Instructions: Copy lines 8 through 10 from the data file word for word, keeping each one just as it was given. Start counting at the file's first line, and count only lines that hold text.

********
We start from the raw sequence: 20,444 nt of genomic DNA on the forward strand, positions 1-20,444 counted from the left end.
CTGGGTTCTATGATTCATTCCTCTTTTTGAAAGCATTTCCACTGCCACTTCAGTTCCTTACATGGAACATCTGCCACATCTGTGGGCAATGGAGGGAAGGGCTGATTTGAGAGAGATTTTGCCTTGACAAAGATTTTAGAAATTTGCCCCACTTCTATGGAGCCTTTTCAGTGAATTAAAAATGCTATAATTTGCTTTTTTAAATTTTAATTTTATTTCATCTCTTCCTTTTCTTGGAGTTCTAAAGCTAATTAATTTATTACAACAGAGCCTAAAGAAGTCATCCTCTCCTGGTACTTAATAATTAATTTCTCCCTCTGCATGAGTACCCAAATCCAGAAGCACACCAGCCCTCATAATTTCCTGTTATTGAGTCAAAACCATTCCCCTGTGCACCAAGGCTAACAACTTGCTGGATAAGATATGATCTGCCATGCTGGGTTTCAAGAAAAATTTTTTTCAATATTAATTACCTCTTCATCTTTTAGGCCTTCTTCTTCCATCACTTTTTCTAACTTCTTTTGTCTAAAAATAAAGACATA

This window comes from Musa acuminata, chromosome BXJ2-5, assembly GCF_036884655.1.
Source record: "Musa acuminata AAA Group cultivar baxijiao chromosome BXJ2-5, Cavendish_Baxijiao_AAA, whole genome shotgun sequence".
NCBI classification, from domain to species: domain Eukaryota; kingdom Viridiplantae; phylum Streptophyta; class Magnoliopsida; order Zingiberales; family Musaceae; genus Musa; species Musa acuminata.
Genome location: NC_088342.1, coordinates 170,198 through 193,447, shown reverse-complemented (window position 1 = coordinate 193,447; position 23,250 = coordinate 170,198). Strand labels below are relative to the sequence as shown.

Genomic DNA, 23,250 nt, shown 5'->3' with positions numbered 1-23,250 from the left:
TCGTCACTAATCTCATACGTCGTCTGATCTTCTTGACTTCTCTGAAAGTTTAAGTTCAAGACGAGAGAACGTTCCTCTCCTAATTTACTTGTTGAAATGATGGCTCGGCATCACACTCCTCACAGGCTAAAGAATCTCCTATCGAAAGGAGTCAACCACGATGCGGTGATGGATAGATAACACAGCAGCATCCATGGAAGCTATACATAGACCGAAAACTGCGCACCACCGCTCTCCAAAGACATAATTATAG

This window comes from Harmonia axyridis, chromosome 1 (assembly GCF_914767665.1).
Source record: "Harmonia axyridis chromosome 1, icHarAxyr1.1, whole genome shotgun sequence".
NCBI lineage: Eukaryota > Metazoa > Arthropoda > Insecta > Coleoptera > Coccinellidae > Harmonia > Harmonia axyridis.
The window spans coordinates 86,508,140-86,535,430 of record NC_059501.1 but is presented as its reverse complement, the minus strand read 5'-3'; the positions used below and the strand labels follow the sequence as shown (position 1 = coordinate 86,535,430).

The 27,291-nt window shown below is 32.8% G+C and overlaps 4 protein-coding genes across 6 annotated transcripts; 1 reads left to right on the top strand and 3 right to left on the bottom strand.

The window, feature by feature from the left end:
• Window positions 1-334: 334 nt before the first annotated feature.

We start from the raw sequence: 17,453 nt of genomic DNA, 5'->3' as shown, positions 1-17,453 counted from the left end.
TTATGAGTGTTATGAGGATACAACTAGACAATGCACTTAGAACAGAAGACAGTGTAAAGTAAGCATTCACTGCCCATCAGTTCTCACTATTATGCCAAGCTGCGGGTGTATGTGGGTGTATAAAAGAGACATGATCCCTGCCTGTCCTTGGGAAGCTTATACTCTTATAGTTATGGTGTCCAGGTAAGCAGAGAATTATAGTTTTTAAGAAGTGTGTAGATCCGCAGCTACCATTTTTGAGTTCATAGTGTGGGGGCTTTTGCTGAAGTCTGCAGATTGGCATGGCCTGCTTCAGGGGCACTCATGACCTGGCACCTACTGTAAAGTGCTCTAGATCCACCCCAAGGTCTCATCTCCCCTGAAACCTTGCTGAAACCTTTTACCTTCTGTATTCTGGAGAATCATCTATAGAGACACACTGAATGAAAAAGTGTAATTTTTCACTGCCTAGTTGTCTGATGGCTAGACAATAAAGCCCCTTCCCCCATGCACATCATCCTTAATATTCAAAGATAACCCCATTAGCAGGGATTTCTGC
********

TCGTCACTAATCTCATACGTCGTCTGATCTTCTTGACTTCTCTGAAAGTTTAAGTTCAAGACGAGAGAACGTTCCTCTCCTAATTTACTTGTTGAAATGATGGCTCGGCATCACACTCCTCACAGGCTAAAGAATCTCCTATCGAAAGGAGTCAACCACGATGCGGTGATGGATAGATAACACAGCAGCATCCATGGAAGCTATACATAGACCGAAAACTGCGCACCACCGCTCTCCAAAGACATAATTATAG

This window comes from Harmonia axyridis, chromosome 1 (assembly GCF_914767665.1).
Source record: "Harmonia axyridis chromosome 1, icHarAxyr1.1, whole genome shotgun sequence".